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Don't Program Your Kids

I've had a lot of experience working with young professionals, both as young Associates at venture firms as well as working with business school students in various projects, such as an i-Team at MIT's Deshpande Center.  These are smart, high-achieving individuals who have great potential to do a lot in the future.

However, I have been frustrated and amazed sometimes when I see that many of these people have a hard time making decisions on their own.  In many cases, these people have followed a program from the time they were young.  Their parents, teachers, and advisors have laid out a plan for them, have given them lots of additional resources, and have shown them the recipe for success.  I often have been asked by them "tell me exactly what I have to do to get promoted or to get the project done."  My reaction was that I wanted to throw them into the deep end of the pool and say "swim".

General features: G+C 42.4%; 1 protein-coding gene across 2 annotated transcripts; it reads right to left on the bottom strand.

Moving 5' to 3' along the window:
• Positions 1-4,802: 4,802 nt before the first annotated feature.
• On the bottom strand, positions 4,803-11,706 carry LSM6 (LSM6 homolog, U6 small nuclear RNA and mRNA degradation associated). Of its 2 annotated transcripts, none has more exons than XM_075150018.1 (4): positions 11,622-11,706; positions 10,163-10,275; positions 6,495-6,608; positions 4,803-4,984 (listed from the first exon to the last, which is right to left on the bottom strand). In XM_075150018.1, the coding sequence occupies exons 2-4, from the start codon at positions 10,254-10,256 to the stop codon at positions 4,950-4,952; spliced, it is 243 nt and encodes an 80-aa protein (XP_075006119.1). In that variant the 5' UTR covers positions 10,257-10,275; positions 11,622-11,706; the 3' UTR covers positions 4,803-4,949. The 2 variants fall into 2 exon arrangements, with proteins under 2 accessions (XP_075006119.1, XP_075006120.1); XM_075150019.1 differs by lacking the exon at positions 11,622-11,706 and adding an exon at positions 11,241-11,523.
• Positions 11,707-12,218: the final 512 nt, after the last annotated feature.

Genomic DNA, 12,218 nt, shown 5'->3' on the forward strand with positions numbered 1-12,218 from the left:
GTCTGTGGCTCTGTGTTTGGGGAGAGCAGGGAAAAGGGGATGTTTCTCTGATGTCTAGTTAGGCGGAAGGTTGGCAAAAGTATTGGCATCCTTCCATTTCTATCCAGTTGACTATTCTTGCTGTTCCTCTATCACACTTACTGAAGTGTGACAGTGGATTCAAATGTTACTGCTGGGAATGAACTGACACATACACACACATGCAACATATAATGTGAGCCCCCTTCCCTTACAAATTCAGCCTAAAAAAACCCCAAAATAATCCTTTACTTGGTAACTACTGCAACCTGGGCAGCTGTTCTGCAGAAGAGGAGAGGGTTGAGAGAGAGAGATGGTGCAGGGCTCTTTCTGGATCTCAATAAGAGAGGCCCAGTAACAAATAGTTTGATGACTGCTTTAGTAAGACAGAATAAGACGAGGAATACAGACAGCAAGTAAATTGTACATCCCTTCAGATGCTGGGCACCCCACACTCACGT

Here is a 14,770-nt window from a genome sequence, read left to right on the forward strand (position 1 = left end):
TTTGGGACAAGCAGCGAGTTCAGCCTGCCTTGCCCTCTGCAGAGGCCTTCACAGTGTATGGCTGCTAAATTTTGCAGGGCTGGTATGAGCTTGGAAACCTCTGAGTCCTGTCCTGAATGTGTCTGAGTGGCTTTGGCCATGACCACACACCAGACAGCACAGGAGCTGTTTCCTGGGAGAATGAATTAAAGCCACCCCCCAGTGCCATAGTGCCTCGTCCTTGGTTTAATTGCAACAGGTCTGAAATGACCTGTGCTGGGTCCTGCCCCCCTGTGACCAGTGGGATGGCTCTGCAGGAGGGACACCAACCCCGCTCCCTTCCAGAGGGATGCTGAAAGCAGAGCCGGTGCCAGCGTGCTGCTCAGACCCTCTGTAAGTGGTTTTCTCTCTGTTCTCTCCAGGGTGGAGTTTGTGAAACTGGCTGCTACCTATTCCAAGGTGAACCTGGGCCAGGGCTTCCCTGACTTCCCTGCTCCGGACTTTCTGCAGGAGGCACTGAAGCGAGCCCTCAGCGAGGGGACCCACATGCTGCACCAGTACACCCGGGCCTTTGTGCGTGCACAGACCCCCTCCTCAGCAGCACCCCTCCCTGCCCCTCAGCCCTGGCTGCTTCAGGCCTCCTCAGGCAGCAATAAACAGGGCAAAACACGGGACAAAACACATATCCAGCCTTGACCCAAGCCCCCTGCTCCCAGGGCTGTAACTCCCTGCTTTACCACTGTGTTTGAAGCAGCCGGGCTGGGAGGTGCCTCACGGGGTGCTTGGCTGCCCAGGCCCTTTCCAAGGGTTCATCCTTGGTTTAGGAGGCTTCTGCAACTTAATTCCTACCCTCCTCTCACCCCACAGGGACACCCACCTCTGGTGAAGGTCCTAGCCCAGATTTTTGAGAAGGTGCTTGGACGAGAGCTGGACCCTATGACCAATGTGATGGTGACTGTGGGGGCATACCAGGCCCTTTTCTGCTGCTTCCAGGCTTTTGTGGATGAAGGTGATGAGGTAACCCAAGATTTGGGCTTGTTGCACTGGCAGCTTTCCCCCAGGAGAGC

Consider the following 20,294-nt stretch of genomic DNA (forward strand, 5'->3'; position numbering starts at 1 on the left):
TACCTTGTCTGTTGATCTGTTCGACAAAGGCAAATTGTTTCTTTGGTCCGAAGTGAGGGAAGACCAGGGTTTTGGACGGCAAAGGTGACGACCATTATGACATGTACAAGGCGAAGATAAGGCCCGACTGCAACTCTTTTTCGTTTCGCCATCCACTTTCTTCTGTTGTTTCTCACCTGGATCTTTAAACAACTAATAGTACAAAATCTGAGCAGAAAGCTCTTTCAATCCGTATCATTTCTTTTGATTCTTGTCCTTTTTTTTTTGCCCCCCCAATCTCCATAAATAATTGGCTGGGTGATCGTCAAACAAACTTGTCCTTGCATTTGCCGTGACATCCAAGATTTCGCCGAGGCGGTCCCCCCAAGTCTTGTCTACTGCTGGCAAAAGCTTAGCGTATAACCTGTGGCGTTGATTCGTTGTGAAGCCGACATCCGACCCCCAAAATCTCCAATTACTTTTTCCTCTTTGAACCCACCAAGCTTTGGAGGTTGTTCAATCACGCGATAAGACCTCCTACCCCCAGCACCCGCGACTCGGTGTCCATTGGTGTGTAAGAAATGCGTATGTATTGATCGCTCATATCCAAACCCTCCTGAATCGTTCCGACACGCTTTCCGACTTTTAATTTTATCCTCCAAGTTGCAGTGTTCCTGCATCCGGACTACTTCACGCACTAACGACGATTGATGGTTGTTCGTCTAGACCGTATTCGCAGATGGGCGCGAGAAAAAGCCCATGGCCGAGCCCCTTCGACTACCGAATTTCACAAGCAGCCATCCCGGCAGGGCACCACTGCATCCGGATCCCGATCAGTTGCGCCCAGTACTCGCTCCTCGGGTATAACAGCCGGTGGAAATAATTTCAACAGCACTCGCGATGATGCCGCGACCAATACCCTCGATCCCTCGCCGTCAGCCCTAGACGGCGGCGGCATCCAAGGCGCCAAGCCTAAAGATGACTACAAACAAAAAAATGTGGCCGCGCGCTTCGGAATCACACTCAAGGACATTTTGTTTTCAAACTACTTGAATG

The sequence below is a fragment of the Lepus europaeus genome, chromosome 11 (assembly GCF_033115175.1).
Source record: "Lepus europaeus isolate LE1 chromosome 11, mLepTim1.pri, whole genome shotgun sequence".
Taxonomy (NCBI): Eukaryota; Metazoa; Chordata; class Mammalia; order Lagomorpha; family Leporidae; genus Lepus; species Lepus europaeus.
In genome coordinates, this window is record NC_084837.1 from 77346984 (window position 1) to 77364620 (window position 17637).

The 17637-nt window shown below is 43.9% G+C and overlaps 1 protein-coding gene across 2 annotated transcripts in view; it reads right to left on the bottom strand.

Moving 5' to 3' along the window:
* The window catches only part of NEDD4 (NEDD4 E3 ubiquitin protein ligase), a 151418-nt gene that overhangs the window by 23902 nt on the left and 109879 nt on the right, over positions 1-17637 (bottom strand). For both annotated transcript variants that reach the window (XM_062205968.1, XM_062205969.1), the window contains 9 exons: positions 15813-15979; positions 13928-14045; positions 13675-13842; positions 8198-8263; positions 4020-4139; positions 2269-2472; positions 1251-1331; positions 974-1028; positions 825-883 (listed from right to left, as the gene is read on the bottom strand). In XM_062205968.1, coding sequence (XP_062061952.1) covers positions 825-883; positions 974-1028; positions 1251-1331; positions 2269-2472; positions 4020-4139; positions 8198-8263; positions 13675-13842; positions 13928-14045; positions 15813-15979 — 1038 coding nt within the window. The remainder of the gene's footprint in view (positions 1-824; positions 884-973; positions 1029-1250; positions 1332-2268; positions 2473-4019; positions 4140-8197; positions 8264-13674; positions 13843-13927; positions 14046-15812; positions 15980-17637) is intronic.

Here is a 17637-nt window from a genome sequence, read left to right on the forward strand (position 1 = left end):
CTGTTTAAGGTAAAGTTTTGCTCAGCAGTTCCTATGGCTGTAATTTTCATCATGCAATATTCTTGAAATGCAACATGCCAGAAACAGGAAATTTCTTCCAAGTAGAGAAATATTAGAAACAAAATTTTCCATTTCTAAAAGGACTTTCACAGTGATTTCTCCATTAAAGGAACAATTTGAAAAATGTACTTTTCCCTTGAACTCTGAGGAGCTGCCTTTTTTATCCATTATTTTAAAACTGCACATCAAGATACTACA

I think that it is critical for entrepreneurs to figure out what to do on their own and to not be afraid of making mistakes.  Many of these young people have never faced a setback.  They are terrified of failing and think that the consequences are monumental.  They need to learn that failing is part of learning.  Also, you can ask for advice and integrate that into a strategy without having someone tell you exactly what to do.

As a Board member, I try to do the same thing.  I advise the CEO and rarely, if ever, tell them what to do.  Most CEOs want to gather input from many sources and insist on finding conflicting inputs so they can understand all sides of an issue before they make a final decision.  As an investor, I need to trust the CEO to make an intelligent decision based on understanding all sides of an issue.  If I lose that trust, it's probably time to make a CEO change.

As a parent, I am conscious of this with my young kids.  I want to give them access to every resource and opportunity, but I don't want to dictate what they do.  I'll keep them from making really big mistakes, but they need to learn to blaze their own path and make their own decisions about what is important to them.  I certainly don't want to insist that they follow a program that meets my needs (but probably not theirs).  Instead, I'll throw them into the deep end of the pool (but will watch to make sure they figure out how to swim).

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